884REVIEW: "Zero Day", Mark Russinovich
- Jan 4, 2012BKZERDAY.RVW 20111109
"Zero Day", Mark Russinovich, 2011, 978-0-312-61246-7, U$24.99/C$28.99
%A Mark Russinovich www.zerodaythebook.com markrussinovich@...
%C 175 Fifth Ave., New York, NY 10010
%G 978-0-312-61246-7 0-312-61246-X
%I St. Martin's Press/Thomas Dunne Books
%O U$24.99/C$28.99 212-674-5151 fax 800-288-2131
%O josephrinaldi@... christopherahearn@...
%O Audience n Tech 1 Writing 1 (see revfaq.htm for explanation)
%P 328 p.
%T "Zero Day"
Mark Russinovich has definitely made his name, in technical terms,
with Winternals and Sysinternals. There is no question that he knows
the insides of computers.
What is less certain is whether he knows how to write about it within
the strictures of a work of fiction. The descriptions of digital
forensics and computer operation in this work are just as confusing,
to the technically knowledgeable, as those we regularly deride from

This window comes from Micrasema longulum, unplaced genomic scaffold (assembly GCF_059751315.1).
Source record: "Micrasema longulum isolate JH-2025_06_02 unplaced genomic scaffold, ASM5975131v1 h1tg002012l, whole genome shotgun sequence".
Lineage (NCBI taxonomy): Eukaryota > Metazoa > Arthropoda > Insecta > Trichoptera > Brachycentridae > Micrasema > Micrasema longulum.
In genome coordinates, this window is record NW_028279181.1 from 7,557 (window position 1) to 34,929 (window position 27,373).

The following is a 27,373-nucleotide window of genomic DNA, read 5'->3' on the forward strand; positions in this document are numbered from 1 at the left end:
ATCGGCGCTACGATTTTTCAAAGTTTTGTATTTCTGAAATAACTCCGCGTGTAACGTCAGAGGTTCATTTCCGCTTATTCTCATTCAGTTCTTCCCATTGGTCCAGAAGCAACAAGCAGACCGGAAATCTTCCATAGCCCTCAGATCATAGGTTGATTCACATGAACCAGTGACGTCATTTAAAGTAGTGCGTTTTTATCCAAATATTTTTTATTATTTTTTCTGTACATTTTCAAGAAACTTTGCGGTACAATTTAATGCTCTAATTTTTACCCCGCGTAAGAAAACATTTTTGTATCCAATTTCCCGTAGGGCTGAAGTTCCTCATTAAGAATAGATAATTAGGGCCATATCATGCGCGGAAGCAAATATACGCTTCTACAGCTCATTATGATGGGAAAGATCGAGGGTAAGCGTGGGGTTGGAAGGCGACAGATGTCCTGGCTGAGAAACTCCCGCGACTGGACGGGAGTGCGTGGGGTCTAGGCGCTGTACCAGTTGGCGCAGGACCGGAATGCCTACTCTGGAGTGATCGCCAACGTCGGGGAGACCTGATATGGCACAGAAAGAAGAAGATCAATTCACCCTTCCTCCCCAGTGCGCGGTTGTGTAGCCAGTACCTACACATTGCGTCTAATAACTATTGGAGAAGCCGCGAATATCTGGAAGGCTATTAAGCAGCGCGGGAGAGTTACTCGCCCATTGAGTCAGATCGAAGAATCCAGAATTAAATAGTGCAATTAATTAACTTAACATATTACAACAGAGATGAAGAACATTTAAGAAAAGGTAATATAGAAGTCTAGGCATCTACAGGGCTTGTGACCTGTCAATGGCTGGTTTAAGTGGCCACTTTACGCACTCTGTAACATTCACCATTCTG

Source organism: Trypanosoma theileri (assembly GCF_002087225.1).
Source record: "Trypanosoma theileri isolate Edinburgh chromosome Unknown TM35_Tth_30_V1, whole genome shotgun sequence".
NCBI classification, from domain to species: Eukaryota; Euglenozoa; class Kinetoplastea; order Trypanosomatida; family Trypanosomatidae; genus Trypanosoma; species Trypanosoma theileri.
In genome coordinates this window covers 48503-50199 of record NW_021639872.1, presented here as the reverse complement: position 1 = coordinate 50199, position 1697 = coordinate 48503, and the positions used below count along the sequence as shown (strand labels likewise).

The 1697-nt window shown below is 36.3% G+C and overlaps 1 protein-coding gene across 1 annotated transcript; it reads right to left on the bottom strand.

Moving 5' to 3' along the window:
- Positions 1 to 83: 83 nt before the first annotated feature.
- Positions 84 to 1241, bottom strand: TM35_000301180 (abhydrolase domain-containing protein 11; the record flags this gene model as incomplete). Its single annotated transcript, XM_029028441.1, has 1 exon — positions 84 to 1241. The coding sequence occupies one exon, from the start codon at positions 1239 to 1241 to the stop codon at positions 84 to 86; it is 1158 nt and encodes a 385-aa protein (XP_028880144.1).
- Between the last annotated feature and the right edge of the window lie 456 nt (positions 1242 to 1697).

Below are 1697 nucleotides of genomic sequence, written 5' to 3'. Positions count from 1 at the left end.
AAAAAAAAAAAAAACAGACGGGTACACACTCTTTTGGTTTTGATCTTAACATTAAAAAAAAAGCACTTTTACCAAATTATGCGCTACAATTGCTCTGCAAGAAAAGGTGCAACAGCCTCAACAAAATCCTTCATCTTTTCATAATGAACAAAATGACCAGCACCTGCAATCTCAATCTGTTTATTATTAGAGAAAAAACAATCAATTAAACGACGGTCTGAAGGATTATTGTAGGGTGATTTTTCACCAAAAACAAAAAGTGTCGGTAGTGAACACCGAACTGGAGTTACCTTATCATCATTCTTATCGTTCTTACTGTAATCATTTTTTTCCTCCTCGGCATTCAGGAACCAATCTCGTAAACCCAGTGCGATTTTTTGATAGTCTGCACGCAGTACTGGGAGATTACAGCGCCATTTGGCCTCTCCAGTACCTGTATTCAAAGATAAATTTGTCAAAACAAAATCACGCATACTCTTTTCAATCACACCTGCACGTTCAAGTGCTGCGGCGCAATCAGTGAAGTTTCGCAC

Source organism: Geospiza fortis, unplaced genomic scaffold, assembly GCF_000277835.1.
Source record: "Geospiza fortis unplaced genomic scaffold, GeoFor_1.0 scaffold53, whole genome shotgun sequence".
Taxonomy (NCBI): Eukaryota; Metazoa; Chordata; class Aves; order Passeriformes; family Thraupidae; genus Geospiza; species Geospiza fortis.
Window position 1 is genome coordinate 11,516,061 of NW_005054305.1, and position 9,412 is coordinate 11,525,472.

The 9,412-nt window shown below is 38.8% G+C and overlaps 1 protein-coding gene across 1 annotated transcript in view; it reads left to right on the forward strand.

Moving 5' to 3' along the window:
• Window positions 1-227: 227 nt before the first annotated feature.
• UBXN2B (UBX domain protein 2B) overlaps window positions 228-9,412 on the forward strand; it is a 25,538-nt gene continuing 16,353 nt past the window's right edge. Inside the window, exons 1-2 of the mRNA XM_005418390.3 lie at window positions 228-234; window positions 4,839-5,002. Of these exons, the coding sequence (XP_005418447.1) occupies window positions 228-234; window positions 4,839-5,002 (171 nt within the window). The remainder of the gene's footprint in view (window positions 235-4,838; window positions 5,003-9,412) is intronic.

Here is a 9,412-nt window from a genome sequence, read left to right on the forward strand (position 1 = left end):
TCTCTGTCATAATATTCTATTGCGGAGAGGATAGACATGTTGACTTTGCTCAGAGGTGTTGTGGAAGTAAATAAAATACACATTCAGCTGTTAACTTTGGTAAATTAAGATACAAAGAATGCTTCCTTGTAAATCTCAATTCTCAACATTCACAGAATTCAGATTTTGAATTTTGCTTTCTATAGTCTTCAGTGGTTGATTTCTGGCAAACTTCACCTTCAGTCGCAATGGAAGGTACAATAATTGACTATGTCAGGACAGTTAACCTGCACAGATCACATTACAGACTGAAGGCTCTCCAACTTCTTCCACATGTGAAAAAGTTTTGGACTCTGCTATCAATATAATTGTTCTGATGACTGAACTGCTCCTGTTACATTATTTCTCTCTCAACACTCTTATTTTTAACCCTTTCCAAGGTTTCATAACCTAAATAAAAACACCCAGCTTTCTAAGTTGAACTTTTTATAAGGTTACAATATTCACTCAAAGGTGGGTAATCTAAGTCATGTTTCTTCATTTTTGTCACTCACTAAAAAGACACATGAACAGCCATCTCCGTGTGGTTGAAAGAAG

technopeasant authors. "[T]he first thing Jeff noted was that he
couldn't detect *any* data on the hard disk." (Emphasis in the book.)
Jeff then goes on to find some, and notes that there are "bits and
pieces of the original operating system." Now there is a considerable
difference between not finding *any* data, and having a damaged
filesystem, and Russinovich knows this perfectly well. Our man Jeff
is a digital forensics hacker of the first water, and wouldn't give a
fig if he couldn't see "the standard C: drive icon."
Generally, you would think that the reason a technically competent
person would write a novel about cyberwar would be in order to inject
a little reality into things. Well, reality seems to be in short
supply in this book.
First of all, this is the classic geek daydream of being the ultimate
'leet hacker in the world. The Lone Hacker. Hiyo SysInfo, away! He
has all the tools, and all that smarts, about all aspects of
technology. Sorry, just not possible any more. This lone hacker
image is unrealistic, and the more so because it is not necessary.
There are established groups in the malware community (among others),
and these would be working together on a problem of this magnitude.
(Interestingly, these are generally informal groups, not the
government/industry structures which the book both derides and relies
Next, all the female geeks (and there are a lot) are "hot." 'Nuff